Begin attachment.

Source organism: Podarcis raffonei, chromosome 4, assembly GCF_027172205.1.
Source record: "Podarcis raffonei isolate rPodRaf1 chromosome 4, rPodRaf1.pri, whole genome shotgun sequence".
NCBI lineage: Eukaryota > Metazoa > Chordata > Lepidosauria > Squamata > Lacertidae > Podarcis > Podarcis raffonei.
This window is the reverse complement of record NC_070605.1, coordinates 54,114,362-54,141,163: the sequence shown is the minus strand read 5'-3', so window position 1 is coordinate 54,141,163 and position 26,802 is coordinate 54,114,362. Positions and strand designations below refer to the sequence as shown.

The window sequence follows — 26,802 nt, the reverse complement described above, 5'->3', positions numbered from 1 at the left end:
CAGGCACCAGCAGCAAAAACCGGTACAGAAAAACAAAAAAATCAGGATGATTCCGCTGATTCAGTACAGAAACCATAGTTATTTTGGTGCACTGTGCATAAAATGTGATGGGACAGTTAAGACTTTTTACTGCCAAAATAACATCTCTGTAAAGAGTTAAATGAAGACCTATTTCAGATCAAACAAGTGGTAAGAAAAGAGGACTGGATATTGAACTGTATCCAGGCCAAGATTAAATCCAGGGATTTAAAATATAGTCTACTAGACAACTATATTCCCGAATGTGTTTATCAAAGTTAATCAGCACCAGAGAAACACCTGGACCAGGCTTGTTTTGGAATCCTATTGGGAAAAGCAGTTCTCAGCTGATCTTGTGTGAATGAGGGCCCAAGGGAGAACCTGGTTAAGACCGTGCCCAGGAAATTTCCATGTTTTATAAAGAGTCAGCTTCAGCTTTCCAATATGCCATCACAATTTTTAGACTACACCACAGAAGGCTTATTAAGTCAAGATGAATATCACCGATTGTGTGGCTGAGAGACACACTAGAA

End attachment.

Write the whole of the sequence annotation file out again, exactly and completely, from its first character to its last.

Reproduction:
Source organism: Podarcis raffonei, chromosome 4, assembly GCF_027172205.1.
Source record: "Podarcis raffonei isolate rPodRaf1 chromosome 4, rPodRaf1.pri, whole genome shotgun sequence".
NCBI lineage: Eukaryota > Metazoa > Chordata > Lepidosauria > Squamata > Lacertidae > Podarcis > Podarcis raffonei.
This window is the reverse complement of record NC_070605.1, coordinates 54,114,362-54,141,163: the sequence shown is the minus strand read 5'-3', so window position 1 is coordinate 54,141,163 and position 26,802 is coordinate 54,114,362. Positions and strand designations below refer to the sequence as shown.

The window sequence follows — 26,802 nt, the reverse complement described above, 5'->3', positions numbered from 1 at the left end:
CAGGCACCAGCAGCAAAAACCGGTACAGAAAAACAAAAAAATCAGGATGATTCCGCTGATTCAGTACAGAAACCATAGTTATTTTGGTGCACTGTGCATAAAATGTGATGGGACAGTTAAGACTTTTTACTGCCAAAATAACATCTCTGTAAAGAGTTAAATGAAGACCTATTTCAGATCAAACAAGTGGTAAGAAAAGAGGACTGGATATTGAACTGTATCCAGGCCAAGATTAAATCCAGGGATTTAAAATATAGTCTACTAGACAACTATATTCCCGAATGTGTTTATCAAAGTTAATCAGCACCAGAGAAACACCTGGACCAGGCTTGTTTTGGAATCCTATTGGGAAAAGCAGTTCTCAGCTGATCTTGTGTGAATGAGGGCCCAAGGGAGAACCTGGTTAAGACCGTGCCCAGGAAATTTCCATGTTTTATAAAGAGTCAGCTTCAGCTTTCCAATATGCCATCACAATTTTTAGACTACACCACAGAAGGCTTATTAAGTCAAGATGAATATCACCGATTGTGTGGCTGAGAGACACACTAGAA